This post of ‘Books That Have Stayed’ features a book that is not only a well-paced, suspenseful crime thriller, but the only book I have read so far that has actually horrified me. Not in a way that spoils the book, of course. You see, despite reading horrors now and again, they don’t frighten me as much as horror films do. There’s nothing wrong with the horrors I read; it’s just that I’m not susceptible to horror books. They don’t scare me.
But there is a book that did…
A quiet residential street in south London.
A husband and wife is discovered, imprisoned in their own home. Badly dehydrated, they’ve been bound and beaten. He is close to death.
But worse is to come: their young son is missing.
When DI Jack Caffery is called in to investigate, the similarities with events in his own past make it impossible for him to view this new crime dispassionately.
And as he digs deeper – as he attempts to hold his own life together in the face of ever more disturbing revelations about both his past and his present – the real nightmare begins…
Before I begin to explain how this book affected me, I will warn you that this is an incredibly dark book that deals with several delicate issues such as sexual violence, paedophilia, child abuse and mental health. I cannot stress to you enough that this book is harsh and bleak and I honestly understand if you don’t want to continue reading.
The Treatment is a well-written crime thriller that refused to lose my attention; the second book in Mo Hayder’s DI Jack Caffery series. I do read crime thrillers, though I do tend to find them quite formulaic with clichéd characters, like the obsessed detective with a dark past; a serial killer who kills their victims in unusual, sickening ways; the loyal fellow detective, etc. It is a formula that works well, however I try not to read so many crime thrillers one after another otherwise I start to spot similar patterns and characters and don’t get as emotionally involved as I would like to.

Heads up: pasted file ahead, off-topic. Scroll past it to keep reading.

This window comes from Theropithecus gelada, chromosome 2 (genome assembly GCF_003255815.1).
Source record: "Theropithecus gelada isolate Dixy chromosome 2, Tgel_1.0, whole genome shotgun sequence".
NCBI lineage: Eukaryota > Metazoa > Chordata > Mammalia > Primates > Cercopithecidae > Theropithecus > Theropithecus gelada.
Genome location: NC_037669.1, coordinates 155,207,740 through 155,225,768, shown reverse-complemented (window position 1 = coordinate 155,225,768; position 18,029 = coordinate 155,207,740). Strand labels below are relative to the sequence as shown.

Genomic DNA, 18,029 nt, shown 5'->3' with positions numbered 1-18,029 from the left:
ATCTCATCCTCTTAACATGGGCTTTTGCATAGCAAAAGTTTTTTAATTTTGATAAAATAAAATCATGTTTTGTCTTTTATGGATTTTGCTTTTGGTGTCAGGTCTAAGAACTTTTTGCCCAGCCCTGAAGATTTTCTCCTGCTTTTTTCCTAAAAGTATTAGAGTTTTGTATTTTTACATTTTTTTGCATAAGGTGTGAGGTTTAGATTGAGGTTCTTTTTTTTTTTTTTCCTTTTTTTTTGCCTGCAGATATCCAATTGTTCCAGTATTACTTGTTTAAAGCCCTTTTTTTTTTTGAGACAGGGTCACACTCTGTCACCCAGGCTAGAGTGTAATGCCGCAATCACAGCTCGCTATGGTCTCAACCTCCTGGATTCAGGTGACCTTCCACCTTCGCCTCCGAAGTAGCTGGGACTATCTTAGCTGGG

This formula is found in The Treatment, but what makes this book different is the variations of these characters and plot points as well as how it deals with issues in a way that shocks the reader, but is also handled wisely. Wisely as in ‘the reader is told straight from the start that book is sinister, so they know what they are getting themselves into’. The Treatment does get even more sinister as the book progresses, but I do respect the fact that the writing does give this impression through its atmosphere, characters and situation at the beginning.
Yet I still wasn’t prepared for what I was about to read…
It had been two years after I read The Lovely Bones by Alice Sebold, another book that made such as huge impact on me that I wrote a post about it, and I thought I could handle disturbing books with no complete happy ending.
Then I read The Treatment.
I’m afraid I’ll have to spoil it here slightly, but I’ll make sure it doesn’t ruin it too much for those who want to read the novel. You see, in one of the storylines, I was led to believe that there will be closure for this particular character; that the sacrifices made were worth it. My interpretation of Mo Hayder’s writing thought this would be end similarly to The Lovely Bones. However, my hopes were crushed. What in fact happened actually made me gasp out aloud and, despite reading this book outside in the sun, I grew cold and numb.
And I cried.
Never before had I cried at a book before, not even with The Lovely Bones. I was shaken by this so much that I was furious. I didn’t hate the book, it is one of the best crime thrillers I have read so far, but I was shaken by the events. There are very little positive things in this story and the themes of sexual violence and child abuse are very intense, making it a depressing read. Now, I do like books that balances emotions, but I can appreciate books that focuses on negative emotions in order to create a desired effect.
I felt The Treatment wanted to be a distressing crime thriller and it definitely succeeded.
I will not be rereading The Treatment anytime soon, but it isn’t because it was the worst book I ever read and want to keep it in my past. It’s because I still remember the details of it, even though I read it just over three years ago. I see The Treatment as a reminder that there won’t always be happy endings or even a lot of positivity.
That’s the reason why The Treatment has stayed with me. This is the only book that did what horror books should do to me: it frightened me to the very core of my being, so much so it made me cry.
If you like crime thrillers that are intense, shocking and gripping, then this is the book for you. If you’re not and you find the subject matter too disturbing, I can honestly say I don’t blame you.
Thank you for reading.